The Vital Importance of a Magical Persona
Part 1: "I'll reveal your true form!"
The person writing this article does not exist.
Frater Pera is a construct. He is a mask that I wear when I present myself to the public. In this disguise I am able to carefully curate the experience that I have with people and the experience that they have with me. When I speak off-the-cuff and in-person I often find myself struggling to express ideas in a way that is measured and thoughtful. Anxiety surges to the fore and the first words to leave my mouth are often charged by impulse and emotion. The man that I am, the one who walks around in meatspace, is flaky and suffers from a short attention span. He is easily bored, always horny, and prone to forget the details that you need him to remember. He enjoys talking to people but has no time or talent for small talk. He is nervous, a little shy, and quite often feels physically ugly due to baldness, weight gain, and the cruelty of time. I, the mundane man who wears the mask of Frater Pera, am a less-than-ideal figure to walk the sacred grounds of mythology.
This is why I wear a mask. This is why Spider Man wears a mask. Setting aside the danger that Peter Parker’s loved ones face were his identity to be known by his enemies, the mystery goes a long way to reinforce the power of wall-crawling and super-strength. And before you dorks bug me online, I know. They’ve revealed his identity a million times in the comics and they’ve walked it back just as many.
Work with me, guys.
Consider how different the struggle would be if Doctor Octopus were to fight dweeby Peter Parker in the classic Steve Ditko books and not Spider Man of the classic red and blue. Peter’s super hero powers would be no less diminished but Doc Ock would likely be emboldened and empowered by the image before him not of a super-powered crime fighter but of a sweaty teenage boy. Spidey would be constantly aware that he’s just this kid trying to stop a megalomaniac with four nigh-unbreakable mechanical arms going all over the god damn place. Quip all you like, Pete. You still look ridiculous in that sweater vest. When Peter wears the mask, Doc Ock isn’t fighting Peter Parker. He’s fighting Spider Man and that helps Peter out an awful lot. He inhabits the persona of Spider Man. Spidey is still very much a part of him. Spider Man comes from within and bears his best, most idealized characteristics. It’s a mantle that he wears to pack away the frail human pieces of him so his best self can come out and get the job done. Peter is a smart guy but he has a lot going on. He has to keep his grades up and take care of Aunt May. J. Jonah Jameson is constantly up his ass about getting more pictures of Spider Man. He lives with the guilt of Uncle Ben’s death. But Spider Man doesn’t have to worry about that stuff. He has ripped abs, web shooters and a sharp wit to go along with a series of seriously awesome comic book advantages. He can punch Doctor Doom in the face and leave a dent in the mask.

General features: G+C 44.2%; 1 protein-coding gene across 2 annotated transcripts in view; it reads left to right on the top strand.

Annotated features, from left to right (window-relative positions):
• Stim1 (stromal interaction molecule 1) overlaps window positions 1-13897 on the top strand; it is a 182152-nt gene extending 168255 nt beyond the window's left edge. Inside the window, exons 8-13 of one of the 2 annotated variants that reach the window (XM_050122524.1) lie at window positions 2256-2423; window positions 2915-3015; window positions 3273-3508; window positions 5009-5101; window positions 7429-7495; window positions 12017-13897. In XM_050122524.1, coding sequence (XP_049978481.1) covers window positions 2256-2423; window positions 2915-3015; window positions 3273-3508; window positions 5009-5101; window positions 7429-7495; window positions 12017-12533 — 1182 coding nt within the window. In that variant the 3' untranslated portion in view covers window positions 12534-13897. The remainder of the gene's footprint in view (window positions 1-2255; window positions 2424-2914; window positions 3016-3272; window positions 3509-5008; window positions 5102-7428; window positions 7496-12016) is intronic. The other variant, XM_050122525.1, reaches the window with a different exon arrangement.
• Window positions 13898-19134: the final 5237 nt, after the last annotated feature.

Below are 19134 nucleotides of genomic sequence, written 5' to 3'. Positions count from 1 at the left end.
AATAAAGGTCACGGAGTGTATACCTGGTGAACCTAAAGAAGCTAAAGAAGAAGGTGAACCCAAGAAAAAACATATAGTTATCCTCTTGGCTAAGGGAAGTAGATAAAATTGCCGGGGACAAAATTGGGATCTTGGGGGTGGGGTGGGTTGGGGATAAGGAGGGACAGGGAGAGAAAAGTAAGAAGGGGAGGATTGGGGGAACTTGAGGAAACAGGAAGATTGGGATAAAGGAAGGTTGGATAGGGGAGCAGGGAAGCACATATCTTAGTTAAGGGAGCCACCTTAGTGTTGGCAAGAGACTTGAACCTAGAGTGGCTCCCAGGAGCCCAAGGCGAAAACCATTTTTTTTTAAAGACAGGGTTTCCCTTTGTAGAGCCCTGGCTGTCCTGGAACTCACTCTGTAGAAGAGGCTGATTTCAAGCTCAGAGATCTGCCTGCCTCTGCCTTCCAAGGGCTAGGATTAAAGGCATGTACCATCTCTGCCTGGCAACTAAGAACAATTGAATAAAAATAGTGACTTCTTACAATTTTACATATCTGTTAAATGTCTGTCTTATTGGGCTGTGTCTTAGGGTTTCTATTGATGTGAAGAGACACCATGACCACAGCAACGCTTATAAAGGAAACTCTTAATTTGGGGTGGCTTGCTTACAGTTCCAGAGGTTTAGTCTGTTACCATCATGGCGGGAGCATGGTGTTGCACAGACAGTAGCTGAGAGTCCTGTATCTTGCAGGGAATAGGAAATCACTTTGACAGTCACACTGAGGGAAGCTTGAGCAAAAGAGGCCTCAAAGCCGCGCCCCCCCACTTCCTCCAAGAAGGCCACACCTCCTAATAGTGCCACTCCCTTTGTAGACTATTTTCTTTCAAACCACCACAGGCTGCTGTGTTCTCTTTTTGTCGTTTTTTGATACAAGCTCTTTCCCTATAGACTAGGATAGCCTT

Peter Parker is just a dude.
Spider Man is fucking awesome!